Sergii Leshchenko: How corrupt Ukrainian court helped Giuliani’s conspiracy
Leaked audio recordings of Ukrainian officials are the soundtrack for Ukrainian politics.
There were quite a few recently.
In January, then-Prime Minister Oleksiy Honcharuk was targeted in audio leak where he was caught making unfavorable comments about President Volodymyr Zelensky.
In May, Ukrainian lawmaker Andriy Derkach released tape fragments with voices resembling those of former U. S. Vice President Joe Biden, ex-President Petro Poroshenko, and Russia’s President Vladimir Putin. It was largely seen as a Russian provocation designed to tarnish Ukraine. Derkach has been a proponent of the conspiracy theory that Ukraine, not Russia, interfered in the 2016 U.S. presidential elections.
And in 2019, the Verkhovna Rada members had a chance to listen to a leaked recording in which Yulia Tymoshenko calls oligarch Ihor Kolomoisky, congratulating him on his birthday and thanking him for being a “real partner and friend.”
Now Ukraine has a new audio blockbuster.
The National Anti-Corruption Bureau (NABU) has uncovered a criminal group within Kyiv’s District Administrative Court — the main court for appealing against government decisions. The bureau collected and the media published recordings of conversations between the court’s top judges.
The operation may lead to a clean-up of one of the hotbeds of corruption in our country.
After conducting searches last week, the NABU issued a notice of suspicion to the chairman of the District Administrative Court of Pavlo Vovk, his deputy and five other judges of this court, as well as the head of the State Judicial Administration. The names of the defendants are not familiar even to Ukrainians, because only the actions of the authorities were appealed in this special court.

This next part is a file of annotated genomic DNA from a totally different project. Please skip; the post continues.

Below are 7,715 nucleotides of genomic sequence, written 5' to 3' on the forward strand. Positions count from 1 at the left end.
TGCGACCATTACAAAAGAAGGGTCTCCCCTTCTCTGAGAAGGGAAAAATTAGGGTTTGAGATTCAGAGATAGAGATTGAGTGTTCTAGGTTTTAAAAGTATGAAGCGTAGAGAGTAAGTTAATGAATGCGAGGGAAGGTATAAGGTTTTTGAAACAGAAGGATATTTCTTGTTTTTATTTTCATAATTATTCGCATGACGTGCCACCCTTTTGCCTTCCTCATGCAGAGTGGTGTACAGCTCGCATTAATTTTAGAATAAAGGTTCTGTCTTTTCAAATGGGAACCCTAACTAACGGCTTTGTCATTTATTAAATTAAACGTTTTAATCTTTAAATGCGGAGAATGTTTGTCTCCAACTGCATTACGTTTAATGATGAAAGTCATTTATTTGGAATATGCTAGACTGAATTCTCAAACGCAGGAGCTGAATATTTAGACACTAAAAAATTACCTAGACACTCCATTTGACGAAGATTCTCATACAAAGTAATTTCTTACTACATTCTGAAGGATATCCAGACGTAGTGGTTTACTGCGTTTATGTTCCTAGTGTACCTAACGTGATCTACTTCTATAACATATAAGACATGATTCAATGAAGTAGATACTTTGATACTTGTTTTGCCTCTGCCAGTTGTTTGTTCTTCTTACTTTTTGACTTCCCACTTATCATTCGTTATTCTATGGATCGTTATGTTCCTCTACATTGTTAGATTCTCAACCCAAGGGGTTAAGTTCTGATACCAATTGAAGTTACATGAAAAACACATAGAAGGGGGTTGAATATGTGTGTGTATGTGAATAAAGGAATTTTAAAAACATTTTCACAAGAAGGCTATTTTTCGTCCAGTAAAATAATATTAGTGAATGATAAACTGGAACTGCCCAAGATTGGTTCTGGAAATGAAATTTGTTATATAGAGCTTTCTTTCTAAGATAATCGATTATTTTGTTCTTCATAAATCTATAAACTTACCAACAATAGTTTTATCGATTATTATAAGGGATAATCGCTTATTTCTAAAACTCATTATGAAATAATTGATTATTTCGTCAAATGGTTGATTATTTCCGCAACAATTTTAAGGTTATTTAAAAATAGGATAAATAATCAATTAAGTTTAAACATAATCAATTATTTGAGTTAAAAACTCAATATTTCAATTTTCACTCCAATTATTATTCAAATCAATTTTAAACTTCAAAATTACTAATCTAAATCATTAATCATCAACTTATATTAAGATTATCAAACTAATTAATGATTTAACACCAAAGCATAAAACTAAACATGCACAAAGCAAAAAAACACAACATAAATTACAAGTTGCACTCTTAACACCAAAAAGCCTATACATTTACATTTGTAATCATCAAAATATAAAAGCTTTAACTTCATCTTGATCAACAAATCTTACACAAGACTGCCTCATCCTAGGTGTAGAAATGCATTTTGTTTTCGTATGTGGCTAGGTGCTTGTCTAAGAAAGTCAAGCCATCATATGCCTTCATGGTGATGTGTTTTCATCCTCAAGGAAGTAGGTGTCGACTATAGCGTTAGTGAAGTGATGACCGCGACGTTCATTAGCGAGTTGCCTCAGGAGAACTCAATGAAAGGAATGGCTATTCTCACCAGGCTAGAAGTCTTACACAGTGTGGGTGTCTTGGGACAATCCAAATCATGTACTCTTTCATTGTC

But it was this court that claimed the status of the top justice in the country.
The Administrative Court has a lot of trophies on this corruption safari.
This court saved tobacco producers and the monopolist TedisUkraine from fines.
The court has banned anyone from fining oligarch Kolomoisky’s oil companies.
It also declared the nationalization of Kolmoisky’s PrivatBank illegal.
Following this decision, Ukraine’s Western partners demanded the country’s lawmakers to pass a bill that would stop Kolomoisky from overturning nationalization of PrivatBank.
This court reinstated Roman Nasirov, the ex-head of the Fiscal Service of Ukraine, who has citizenship of several countries and is under investigation by the NABU.
It also ruled to dismiss the head of the Health Ministry, Ulana Suprun.
It seems like there should a price list for the rulings hanging at the entrance of this court.
In the recordings collected by the NABU, there is an episode where the head of the court dreams of becoming a judge of the Constitutional Court, to which his colleagues ironically reply: “And what are you going to do there for $10,000 a month?”
This is a very high salary for Ukrainian bureaucrats, but not for corrupt officials.
A common rumor has it the District Court judges wouldn’t get off the couch if they didn’t receive a bribe in the amount twice as much.
In another recording, the judges themselves admit to being corrupt. This recording is dated early March 2019, three weeks before the presidential election, when it became clear that Poroshenko was doomed to lose. In a conversation with his subordinate, the head of the court, Vovk, recalls a conversation with Poroshenko’s close associate, a member of his party, Oleksandr Hranovsky. Hranovsky had the informal status of Poroshenko’s mediator for the courts. After losing his lawmaker’s immunity in August 2019, Hranovsky reportedly fled to Israel. Hranovsky was alarmed by rumors that the district court will establish that there is no coalition in parliament, which would mean the announcement of snap elections. In the recording, Vovk says that he responded to him: “Did you doubt our political prostitution?”
Vovk himself was on vacation abroad when the NABU announced the charges against him. He commented on the situation using the rhetoric of Viktor Medvedchuk, a Ukrainian pro-Kremlin politician close to Putin.
Vovk said that this investigation was conducted by some “foreign agents” who deprived Ukraine of sovereignty and try to control President Volodymyr Zelensky’s actions. It is possible that with these narratives, Vovk could be gathering evidence for asylum in Russia.